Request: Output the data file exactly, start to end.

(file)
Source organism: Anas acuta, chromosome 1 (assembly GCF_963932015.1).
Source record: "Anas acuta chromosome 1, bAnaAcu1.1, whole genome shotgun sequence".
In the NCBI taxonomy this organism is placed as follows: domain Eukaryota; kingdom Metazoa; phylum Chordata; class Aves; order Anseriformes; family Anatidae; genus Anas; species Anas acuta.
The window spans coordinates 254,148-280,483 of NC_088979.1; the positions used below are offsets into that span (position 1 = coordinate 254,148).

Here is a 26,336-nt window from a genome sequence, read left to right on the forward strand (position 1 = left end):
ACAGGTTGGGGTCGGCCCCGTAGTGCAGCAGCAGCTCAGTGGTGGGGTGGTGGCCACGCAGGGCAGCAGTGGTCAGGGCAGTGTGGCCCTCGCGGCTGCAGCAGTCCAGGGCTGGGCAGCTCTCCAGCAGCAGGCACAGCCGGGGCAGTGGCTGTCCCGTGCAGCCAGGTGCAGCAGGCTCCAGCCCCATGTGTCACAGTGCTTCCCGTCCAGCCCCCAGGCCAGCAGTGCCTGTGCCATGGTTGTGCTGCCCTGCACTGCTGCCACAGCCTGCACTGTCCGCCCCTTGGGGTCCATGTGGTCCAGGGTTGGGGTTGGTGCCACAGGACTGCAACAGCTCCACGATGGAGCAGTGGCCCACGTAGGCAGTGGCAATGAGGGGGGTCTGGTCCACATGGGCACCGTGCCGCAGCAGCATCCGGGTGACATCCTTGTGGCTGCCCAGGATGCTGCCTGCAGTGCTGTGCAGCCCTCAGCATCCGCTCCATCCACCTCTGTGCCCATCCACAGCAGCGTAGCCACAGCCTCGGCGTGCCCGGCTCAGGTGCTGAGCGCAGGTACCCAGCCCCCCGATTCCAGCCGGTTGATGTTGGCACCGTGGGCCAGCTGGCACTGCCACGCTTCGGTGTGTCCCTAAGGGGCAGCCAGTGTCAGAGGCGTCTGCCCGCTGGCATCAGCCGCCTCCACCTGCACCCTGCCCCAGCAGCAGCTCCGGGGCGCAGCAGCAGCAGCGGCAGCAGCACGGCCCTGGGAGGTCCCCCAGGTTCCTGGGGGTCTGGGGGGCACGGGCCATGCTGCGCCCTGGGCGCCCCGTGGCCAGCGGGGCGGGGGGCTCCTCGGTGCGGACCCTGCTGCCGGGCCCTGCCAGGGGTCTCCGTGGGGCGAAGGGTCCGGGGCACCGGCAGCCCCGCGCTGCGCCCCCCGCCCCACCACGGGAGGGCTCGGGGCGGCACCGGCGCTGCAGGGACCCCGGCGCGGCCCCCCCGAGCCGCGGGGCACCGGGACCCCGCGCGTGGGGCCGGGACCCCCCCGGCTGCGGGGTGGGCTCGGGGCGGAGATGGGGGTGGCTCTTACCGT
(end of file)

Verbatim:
Source organism: Anas acuta, chromosome 1 (assembly GCF_963932015.1).
Source record: "Anas acuta chromosome 1, bAnaAcu1.1, whole genome shotgun sequence".
In the NCBI taxonomy this organism is placed as follows: domain Eukaryota; kingdom Metazoa; phylum Chordata; class Aves; order Anseriformes; family Anatidae; genus Anas; species Anas acuta.
The window spans coordinates 254,148-280,483 of NC_088979.1; the positions used below are offsets into that span (position 1 = coordinate 254,148).

Here is a 26,336-nt window from a genome sequence, read left to right on the forward strand (position 1 = left end):
ACAGGTTGGGGTCGGCCCCGTAGTGCAGCAGCAGCTCAGTGGTGGGGTGGTGGCCACGCAGGGCAGCAGTGGTCAGGGCAGTGTGGCCCTCGCGGCTGCAGCAGTCCAGGGCTGGGCAGCTCTCCAGCAGCAGGCACAGCCGGGGCAGTGGCTGTCCCGTGCAGCCAGGTGCAGCAGGCTCCAGCCCCATGTGTCACAGTGCTTCCCGTCCAGCCCCCAGGCCAGCAGTGCCTGTGCCATGGTTGTGCTGCCCTGCACTGCTGCCACAGCCTGCACTGTCCGCCCCTTGGGGTCCATGTGGTCCAGGGTTGGGGTTGGTGCCACAGGACTGCAACAGCTCCACGATGGAGCAGTGGCCCACGTAGGCAGTGGCAATGAGGGGGGTCTGGTCCACATGGGCACCGTGCCGCAGCAGCATCCGGGTGACATCCTTGTGGCTGCCCAGGATGCTGCCTGCAGTGCTGTGCAGCCCTCAGCATCCGCTCCATCCACCTCTGTGCCCATCCACAGCAGCGTAGCCACAGCCTCGGCGTGCCCGGCTCAGGTGCTGAGCGCAGGTACCCAGCCCCCCGATTCCAGCCGGTTGATGTTGGCACCGTGGGCCAGCTGGCACTGCCACGCTTCGGTGTGTCCCTAAGGGGCAGCCAGTGTCAGAGGCGTCTGCCCGCTGGCATCAGCCGCCTCCACCTGCACCCTGCCCCAGCAGCAGCTCCGGGGCGCAGCAGCAGCAGCGGCAGCAGCACGGCCCTGGGAGGTCCCCCAGGTTCCTGGGGGTCTGGGGGGCACGGGCCATGCTGCGCCCTGGGCGCCCCGTGGCCAGCGGGGCGGGGGGCTCCTCGGTGCGGACCCTGCTGCCGGGCCCTGCCAGGGGTCTCCGTGGGGCGAAGGGTCCGGGGCACCGGCAGCCCCGCGCTGCGCCCCCCGCCCCACCACGGGAGGGCTCGGGGCGGCACCGGCGCTGCAGGGACCCCGGCGCGGCCCCCCCGAGCCGCGGGGCACCGGGACCCCGCGCGTGGGGCCGGGACCCCCCCGGCTGCGGGGTGGGCTCGGGGCGGAGATGGGGGTGGCTCTTACCGT